My heart rate increases slightly when a cover emerges for a manuscript I’ve jaunted for a year with its authors. An oil painting by a San Saba rancher of his love, Joan, encompasses both gaze and indifference to gaze. Our many gods and devils are in the details of Free State Review, issue 16.

This week has been spirited by visits with Quebec poet Mary Dean Lee, calls with new Galileo poet Clayton Clark and house author Jessica Bonder, and an alley reading with Dan Leach. Uppermost in the talk: the trouble with personal nature. Sure, we all know what we suffer, our primary trauma. We know our ‘story.’ And our sense of our own nature. Haven’t we all said, “I’m not that sort of person” or “I’m someone who never drinks enough water.” 

What we call our nature is only our primary nature. If we move our primary nature out of the way, we’d find other natures hidden there, smaller natures we hadn’t noticed. Some of them contradictory. I mean, everyone’s essence is comprised of at least 4-5 natures. If only one of them—the primary nature—becomes soul defining, then we let our personality dominate our essence. Which leads to self parody.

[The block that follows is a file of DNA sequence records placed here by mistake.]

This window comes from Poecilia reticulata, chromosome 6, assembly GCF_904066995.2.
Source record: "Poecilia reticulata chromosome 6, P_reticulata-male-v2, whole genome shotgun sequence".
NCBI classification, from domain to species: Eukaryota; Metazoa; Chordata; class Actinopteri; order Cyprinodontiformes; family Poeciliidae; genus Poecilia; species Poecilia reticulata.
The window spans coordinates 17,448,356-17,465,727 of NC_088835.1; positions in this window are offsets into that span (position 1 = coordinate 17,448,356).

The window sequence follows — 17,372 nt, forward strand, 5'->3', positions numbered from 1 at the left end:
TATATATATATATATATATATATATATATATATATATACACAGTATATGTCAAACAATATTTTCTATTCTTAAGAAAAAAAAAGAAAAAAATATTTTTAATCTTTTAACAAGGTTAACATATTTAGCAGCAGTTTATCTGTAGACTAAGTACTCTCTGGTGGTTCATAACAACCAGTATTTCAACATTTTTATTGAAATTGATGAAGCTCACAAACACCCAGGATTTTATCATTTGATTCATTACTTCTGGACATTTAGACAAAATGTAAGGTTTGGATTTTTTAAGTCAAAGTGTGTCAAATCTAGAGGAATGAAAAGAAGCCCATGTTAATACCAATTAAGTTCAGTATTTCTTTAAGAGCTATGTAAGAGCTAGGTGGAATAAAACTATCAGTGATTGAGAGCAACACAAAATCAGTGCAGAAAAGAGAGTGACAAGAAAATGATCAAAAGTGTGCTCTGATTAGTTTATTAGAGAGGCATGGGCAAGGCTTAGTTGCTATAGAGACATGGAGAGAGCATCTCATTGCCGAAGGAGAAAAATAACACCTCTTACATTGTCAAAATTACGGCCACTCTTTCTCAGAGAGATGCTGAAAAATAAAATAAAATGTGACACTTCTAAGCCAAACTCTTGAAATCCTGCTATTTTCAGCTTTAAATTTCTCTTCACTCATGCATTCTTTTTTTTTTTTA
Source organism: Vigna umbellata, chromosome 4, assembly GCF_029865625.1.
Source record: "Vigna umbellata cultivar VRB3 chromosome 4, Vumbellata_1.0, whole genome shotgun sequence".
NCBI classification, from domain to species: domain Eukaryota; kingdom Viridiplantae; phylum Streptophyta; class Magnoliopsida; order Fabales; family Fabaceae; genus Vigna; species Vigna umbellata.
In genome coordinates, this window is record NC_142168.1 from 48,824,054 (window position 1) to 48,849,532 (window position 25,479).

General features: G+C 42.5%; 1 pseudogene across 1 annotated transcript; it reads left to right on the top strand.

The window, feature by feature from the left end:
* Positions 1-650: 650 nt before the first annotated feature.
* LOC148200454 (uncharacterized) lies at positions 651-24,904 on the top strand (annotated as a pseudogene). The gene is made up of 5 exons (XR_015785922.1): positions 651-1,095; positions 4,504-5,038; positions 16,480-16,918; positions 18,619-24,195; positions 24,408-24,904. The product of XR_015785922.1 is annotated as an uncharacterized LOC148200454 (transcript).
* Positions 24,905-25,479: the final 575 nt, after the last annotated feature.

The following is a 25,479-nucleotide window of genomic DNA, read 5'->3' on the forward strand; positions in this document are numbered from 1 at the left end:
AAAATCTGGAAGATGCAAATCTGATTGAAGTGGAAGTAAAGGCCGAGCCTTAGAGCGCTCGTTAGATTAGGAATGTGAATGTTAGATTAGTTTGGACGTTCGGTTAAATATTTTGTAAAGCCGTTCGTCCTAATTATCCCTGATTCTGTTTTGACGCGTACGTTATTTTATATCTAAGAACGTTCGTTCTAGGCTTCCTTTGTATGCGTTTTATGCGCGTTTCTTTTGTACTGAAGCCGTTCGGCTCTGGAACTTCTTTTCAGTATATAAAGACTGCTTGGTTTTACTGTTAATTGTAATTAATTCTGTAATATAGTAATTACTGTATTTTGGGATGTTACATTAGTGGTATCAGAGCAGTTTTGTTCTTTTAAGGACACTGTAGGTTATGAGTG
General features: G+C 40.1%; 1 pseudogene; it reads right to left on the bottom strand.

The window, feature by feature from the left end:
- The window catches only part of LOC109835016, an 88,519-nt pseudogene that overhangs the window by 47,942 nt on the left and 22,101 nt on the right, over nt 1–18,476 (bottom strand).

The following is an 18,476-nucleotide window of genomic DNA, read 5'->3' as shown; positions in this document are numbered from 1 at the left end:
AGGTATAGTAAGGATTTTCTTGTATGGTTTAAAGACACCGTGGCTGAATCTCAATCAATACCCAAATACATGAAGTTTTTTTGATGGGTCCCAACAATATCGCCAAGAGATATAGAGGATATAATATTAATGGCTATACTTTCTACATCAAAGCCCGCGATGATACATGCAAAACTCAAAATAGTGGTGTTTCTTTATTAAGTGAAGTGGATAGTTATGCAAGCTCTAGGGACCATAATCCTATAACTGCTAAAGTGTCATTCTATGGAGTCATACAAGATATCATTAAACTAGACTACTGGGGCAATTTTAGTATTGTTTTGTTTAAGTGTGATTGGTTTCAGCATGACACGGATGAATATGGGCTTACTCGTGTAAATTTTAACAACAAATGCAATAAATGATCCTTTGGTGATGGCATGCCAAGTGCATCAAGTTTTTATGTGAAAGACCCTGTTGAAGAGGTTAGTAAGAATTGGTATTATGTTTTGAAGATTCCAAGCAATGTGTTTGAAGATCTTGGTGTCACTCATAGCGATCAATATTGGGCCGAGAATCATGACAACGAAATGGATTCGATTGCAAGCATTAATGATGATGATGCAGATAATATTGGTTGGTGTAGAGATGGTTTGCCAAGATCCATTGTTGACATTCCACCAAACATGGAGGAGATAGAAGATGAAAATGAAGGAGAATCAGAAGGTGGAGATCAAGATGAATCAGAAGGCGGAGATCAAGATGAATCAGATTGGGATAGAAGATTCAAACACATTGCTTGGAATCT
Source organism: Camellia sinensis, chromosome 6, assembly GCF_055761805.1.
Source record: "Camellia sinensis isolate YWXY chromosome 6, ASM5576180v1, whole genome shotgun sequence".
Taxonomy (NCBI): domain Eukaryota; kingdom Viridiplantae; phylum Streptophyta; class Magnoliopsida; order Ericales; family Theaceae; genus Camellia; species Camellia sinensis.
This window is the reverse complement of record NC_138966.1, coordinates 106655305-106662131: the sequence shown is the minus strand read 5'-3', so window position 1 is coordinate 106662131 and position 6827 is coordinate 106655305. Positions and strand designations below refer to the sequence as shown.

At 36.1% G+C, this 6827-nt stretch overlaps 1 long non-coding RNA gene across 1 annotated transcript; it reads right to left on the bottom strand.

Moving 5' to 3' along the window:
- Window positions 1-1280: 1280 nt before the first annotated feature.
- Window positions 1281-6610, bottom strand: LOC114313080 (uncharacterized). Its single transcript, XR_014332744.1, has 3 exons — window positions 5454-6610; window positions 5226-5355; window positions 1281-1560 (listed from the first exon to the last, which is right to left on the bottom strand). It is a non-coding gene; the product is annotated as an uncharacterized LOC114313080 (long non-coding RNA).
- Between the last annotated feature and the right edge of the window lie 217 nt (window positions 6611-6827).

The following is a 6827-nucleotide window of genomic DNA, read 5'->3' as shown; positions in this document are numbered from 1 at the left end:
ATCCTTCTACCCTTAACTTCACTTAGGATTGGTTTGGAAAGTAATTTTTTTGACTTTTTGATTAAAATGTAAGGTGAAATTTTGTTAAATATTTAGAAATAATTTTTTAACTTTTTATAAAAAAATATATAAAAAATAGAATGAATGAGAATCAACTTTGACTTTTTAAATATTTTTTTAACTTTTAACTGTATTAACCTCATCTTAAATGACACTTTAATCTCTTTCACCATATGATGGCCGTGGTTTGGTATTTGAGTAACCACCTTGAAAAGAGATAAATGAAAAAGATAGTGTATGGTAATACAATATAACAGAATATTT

Joanna Acevedo’s A Story about the Body dropped on our website last week. Here is an author who so is simultaneous with all of her natures as she moves about in a city that craves only one of them. “In a bar, a man tells me about being a writer. I have a graduate degree in creative writing. Have, at that time, published two books. You can’t force the creative process, he says. You have to let your inspiration flow. In cases of extreme starvation, the brain will begin to eat itself.”

Acevedo was on our short list last year and has a new chapbook from WTAW press, Outtakes.

The Iranian writer Thomas Bazar has been working with Jessica Bonder on his new novel and we’ve been talking about code switching as it applies to American Iranian authors. What began as a question about how writers can unwittingly fetish their own culture is morphing into a conversation about the way code switching leans into the dominant culture’s fantasy of you, and how much their fantasy is a function of their tolerance, their willingness to make space for you. Look for his essay response in the coming months.

Speaking of the Golden Poppy state, Elizabeth Herron’s letter arrived detailing her intricate dream about oak trees and her feelings about Jack Gilbert’s “A Brief for the Defense” in relation to sorrow and slaughter everywhere. Herron makes a toast “to inner emptiness.”

What am I reading? Sarah Wetzel’s The Davids inside David. Put another way, the natures inside nature. My review is forthcoming.